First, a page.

Simply stated, percussion refers to the striking of one object against another to produce sound. In the early 1700s, an Austrian inn-keeper's son, named Leopold Auenbrugger, discovered that he could take inventory by tapping his father's beer barrels with his fingers. Years later, while practicing medicine in Vienna, he applied this technique to his patients and published the first description of the diagnostic utility of percussion in 1761. His findings faded into obscurity until the prominent French physician Jean-Nicolas Corvisart rediscovered his writings in 1808, during an era in which great attention was focused on diagnostic accuracy at the bedside.1 There are three types of percussion. Auenbrugger and Corvisart relied on direct percussion, in which the plexor (i.e. tapping) finger strikes directly against the patient's body. An indirect method is used more commonly today. In indirect percussion, the plexor finger strikes a pleximeter, which is typically the middle finger of the non-dominant hand placed against the patient's body. As the examiner's finger strikes the pleximeter (or directly against the surface of the patient's body), sound waves are generated. If using indirect percussion, important information is gained from the vibration in the pleximeter finger, as we

  • Physical Examinations I

    06:17
    Auscultation

    Source: Jaideep S. Talwalkar, MD, Internal Medicine and Pediatrics, Yale School of Medicine, New Haven, CT

    Through auscultation, the clinician is able "to eavesdrop on the workings of the body" to gain important diagnostic information.1 Historically, the term "auscultation" was synonymous with "immediate auscultation," in which the examiner's ear was placed directly against the patient's skin. Although this was standard practice for centuries, the method proved inadequate in nineteenth-century France, due to social norms and suboptimal diagnostic yield. This led René Laënnec to invent the first stethoscope in 1816 (Figure 1), a tool that has since become inseparable from auscultation in modern clinical practice, and patients hold it as a symbol of honor and trustworthiness among those who carry them.2 Figure 1. A representative illustration of the first stethoscope invented by René Laënnec. The stethoscope has undergone many technologic advances since Laënnec's initial hollow wooden tube. Practically speaking, the provider must understand the difference between the two sides of the modern stethoscope's chest piece: the diaphragm and the bell (Figure 2). Figure 2. Parts of a modern stethoscope. When applied firmly against the patient's skin, the diaphragm transmits high frequency sounds. Sounds from within the patient

  • Physical Examinations I

    08:10
    Proper Adjustment of Patient Attire during the Physical Exam

    Source: Jaideep S. Talwalkar, MD, and Joseph Donroe, MD, Internal Medicine and Pediatrics, Yale School of Medicine, New Haven, CT

    In order to optimize the predictive value of the physical examination, the provider must perform maneuvers correctly. The proper use of drapes is an important component of correctly performing physical examination maneuvers. Skin lesions are missed when "inspection" occurs through clothing, crackles are erroneously reported when the lungs are examined through a t-shirt, and subtle findings on the heart exam go undetected when auscultation is performed over clothing. Accordingly, the best practice standards call for examining with one's hands or equipment in direct contact with the patient's skin (i.e., do not examine through a gown, drape, or clothing). In addition to its clinical value, the correct draping technique is important for improving the patient's comfort level during the encounter. Like all other aspects of the physical exam, it takes deliberate thought and practice to find the right balance between draping, which is done to preserve patient modesty, and exposure, which is necessary to optimize access to the parts that need examination. Individual provider styles in the use of gowns and drapes vary considerably based on the site of practice, resource availability, and discipline within medicine. This video provides a general overview of some of the m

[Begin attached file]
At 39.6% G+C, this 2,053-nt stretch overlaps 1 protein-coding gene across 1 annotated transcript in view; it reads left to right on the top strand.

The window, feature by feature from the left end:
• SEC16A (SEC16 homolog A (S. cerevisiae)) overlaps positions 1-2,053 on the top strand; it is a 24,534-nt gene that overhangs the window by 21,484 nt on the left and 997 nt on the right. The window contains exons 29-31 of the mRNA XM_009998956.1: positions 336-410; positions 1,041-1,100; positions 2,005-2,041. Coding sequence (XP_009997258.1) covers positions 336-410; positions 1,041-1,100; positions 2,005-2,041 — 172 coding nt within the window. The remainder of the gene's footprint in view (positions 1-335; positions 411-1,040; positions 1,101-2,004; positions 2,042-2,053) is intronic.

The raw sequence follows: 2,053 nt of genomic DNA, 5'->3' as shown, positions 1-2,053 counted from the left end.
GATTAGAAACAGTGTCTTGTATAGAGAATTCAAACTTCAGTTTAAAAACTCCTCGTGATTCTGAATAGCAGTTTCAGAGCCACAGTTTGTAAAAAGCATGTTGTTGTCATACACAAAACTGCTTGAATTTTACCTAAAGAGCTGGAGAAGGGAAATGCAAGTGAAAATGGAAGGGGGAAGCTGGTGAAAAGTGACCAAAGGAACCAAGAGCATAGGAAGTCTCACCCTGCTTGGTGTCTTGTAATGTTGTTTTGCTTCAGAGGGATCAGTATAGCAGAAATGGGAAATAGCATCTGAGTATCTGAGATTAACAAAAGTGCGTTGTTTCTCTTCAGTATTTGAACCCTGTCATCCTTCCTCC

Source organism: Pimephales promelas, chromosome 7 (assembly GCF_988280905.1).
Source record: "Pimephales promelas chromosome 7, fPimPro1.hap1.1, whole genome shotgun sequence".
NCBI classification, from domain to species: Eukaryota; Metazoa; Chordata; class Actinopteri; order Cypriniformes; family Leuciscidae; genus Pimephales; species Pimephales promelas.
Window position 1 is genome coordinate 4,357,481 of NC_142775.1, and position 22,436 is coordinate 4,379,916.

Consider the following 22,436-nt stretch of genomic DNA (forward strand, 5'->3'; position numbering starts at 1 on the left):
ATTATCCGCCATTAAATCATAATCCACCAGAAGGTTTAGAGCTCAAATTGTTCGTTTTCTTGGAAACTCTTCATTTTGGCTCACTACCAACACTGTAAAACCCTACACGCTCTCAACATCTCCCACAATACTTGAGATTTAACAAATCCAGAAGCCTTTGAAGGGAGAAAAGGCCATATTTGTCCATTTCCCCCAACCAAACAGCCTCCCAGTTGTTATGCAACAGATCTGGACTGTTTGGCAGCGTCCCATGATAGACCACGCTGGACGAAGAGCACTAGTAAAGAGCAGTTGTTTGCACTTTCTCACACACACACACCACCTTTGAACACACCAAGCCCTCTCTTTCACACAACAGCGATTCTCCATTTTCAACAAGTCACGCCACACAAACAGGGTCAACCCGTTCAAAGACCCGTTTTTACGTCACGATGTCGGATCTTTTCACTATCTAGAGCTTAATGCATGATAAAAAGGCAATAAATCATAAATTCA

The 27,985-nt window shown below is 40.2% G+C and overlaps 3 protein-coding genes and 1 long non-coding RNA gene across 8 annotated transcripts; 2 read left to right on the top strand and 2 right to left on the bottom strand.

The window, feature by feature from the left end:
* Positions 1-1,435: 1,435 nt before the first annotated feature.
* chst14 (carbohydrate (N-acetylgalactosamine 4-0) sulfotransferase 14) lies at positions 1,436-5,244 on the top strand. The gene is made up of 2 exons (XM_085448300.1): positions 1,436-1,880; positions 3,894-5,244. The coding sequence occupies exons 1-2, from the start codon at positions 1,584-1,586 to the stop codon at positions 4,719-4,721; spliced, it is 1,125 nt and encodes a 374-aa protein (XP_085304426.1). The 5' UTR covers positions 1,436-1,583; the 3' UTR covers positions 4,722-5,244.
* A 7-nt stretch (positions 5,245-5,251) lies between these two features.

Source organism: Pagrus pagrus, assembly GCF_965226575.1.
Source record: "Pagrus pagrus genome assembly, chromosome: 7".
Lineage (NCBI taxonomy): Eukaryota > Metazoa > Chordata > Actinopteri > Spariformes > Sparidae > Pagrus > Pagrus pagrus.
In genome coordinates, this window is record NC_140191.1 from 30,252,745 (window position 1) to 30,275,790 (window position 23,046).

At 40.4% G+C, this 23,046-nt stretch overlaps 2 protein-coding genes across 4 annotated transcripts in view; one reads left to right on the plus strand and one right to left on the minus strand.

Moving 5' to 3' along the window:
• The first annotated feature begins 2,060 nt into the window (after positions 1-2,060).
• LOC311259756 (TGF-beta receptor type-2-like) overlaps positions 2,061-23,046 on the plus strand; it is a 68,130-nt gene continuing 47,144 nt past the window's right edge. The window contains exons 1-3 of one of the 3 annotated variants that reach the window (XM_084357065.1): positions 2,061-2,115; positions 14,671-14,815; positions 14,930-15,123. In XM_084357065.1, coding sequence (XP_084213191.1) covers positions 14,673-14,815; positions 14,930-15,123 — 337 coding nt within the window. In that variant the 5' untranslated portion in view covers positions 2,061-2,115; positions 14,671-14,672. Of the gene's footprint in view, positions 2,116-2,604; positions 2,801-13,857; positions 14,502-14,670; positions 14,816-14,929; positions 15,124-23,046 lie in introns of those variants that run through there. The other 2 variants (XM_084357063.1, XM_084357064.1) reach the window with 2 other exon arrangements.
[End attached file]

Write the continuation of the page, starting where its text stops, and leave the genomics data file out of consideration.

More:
• Physical Examinations I

    08:27
    Blood Pressure Measurement

    Source: Meghan Fashjian, ACNP-BC, Beth Israel Deaconess Medical Center, Boston MA

    The term blood pressure (BP) describes lateral pressures produced by blood upon the vessel walls. BP is a vital sign obtained routinely in hospital and outpatient settings, and is one of the most common medical assessments performed around the world. It can be determined directly with the intra-arterial catheter or by indirect method, which is a non-invasive, safe, easily reproducible, and thus most used technique. One of the most important applications of BP measurements is the screening, diagnosis, and monitoring of hypertension, a condition that affects almost one third of the U.S. adult population and is one of the leading causes of the cardiovascular disease. BP can be measured automatically by oscillometry or manually by auscultation utilizing a sphygmomanometer, a device with an inflatable cuff to collapse the artery and a manometer to measure the pressure. Determination of the pulse-obliterating pressure by palpation is done prior to auscultation to give a rough estimate of the target systolic pressure. Next, the examiner places a stethoscope over the brachial artery of the patient, inflates the cuff above the expected systolic pressure, and then auscultates while deflating the cuff and observing the manometer readings. When the pressure in the cuff falls b